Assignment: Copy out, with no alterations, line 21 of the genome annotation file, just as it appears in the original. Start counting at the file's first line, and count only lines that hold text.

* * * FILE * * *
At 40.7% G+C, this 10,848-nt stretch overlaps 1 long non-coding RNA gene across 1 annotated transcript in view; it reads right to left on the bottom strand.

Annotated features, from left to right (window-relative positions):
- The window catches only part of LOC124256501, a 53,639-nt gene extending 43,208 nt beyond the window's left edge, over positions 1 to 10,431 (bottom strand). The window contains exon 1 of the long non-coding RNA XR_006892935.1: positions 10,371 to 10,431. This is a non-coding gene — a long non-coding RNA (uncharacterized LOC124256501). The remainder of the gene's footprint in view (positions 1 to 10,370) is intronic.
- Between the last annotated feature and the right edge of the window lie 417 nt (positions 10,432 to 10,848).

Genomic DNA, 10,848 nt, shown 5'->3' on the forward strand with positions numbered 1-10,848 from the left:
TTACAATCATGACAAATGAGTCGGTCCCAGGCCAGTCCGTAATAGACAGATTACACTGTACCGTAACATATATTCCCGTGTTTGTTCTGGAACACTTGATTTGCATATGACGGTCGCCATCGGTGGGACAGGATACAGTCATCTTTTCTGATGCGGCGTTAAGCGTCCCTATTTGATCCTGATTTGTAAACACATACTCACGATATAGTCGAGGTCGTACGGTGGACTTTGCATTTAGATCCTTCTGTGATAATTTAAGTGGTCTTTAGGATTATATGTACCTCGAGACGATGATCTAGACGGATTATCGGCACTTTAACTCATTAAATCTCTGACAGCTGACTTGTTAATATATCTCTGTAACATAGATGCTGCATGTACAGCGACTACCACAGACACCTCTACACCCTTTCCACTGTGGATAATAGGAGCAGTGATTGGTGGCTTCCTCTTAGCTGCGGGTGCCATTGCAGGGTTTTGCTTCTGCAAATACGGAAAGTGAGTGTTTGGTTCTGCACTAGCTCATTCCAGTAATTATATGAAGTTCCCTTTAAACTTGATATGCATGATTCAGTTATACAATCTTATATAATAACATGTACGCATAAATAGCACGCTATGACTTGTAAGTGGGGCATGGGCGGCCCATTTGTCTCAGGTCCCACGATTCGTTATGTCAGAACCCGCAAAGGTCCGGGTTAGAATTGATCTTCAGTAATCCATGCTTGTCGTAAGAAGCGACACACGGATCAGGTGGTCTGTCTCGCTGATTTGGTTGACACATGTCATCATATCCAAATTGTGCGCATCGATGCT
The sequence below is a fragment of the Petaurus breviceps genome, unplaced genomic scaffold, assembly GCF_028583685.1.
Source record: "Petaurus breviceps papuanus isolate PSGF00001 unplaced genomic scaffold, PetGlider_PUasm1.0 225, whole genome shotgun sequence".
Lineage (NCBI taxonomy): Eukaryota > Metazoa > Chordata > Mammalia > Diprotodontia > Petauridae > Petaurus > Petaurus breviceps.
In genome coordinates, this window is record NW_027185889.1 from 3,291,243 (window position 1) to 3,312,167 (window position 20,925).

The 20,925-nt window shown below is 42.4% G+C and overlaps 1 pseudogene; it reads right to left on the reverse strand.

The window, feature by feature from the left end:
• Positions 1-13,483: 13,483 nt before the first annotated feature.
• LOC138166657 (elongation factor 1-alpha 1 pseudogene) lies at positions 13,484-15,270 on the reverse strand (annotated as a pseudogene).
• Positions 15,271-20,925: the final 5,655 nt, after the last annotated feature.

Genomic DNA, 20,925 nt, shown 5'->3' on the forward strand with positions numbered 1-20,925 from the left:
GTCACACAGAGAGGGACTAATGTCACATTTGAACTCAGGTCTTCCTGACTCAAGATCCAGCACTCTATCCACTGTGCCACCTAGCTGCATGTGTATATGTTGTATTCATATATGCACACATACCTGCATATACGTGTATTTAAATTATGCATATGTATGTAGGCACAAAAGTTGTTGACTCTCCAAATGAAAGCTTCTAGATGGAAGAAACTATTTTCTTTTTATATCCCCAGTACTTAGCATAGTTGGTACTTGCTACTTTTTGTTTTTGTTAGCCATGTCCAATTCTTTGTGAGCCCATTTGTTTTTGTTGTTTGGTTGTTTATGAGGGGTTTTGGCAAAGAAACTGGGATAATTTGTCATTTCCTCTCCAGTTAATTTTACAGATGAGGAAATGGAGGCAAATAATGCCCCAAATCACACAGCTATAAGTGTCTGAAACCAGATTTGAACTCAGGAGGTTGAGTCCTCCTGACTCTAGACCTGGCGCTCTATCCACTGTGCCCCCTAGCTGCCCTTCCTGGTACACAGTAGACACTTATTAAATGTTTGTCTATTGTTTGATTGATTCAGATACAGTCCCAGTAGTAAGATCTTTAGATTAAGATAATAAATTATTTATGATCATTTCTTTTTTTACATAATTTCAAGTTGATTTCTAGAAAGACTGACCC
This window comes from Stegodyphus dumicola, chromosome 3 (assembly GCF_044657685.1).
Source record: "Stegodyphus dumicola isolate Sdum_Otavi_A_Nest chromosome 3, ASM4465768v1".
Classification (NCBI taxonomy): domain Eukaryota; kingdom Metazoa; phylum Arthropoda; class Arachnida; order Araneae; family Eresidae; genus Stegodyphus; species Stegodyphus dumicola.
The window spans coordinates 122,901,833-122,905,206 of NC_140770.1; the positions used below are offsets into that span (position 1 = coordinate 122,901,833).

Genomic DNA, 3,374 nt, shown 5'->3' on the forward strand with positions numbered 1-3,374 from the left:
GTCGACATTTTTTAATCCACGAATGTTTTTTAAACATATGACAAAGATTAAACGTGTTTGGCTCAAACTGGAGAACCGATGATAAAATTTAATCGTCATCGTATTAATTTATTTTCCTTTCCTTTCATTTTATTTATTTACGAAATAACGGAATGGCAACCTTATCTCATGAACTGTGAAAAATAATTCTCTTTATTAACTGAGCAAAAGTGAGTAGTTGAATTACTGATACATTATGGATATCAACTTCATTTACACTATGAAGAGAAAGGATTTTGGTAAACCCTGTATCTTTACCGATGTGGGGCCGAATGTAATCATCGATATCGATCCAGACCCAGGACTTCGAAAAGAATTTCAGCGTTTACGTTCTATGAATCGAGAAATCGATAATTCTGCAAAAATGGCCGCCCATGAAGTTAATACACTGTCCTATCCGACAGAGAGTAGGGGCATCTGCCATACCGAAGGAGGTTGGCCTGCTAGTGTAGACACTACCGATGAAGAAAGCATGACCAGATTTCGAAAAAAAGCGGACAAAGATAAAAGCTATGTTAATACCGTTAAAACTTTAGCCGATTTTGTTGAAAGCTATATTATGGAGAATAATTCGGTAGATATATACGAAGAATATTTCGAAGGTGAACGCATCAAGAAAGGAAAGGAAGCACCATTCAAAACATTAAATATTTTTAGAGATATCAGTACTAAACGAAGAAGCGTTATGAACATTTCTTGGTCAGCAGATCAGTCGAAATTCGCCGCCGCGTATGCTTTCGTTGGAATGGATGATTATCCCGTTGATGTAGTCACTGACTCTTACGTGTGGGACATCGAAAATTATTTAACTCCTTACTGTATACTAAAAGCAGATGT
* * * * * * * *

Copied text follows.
The window spans coordinates 122,901,833-122,905,206 of NC_140770.1; the positions used below are offsets into that span (position 1 = coordinate 122,901,833).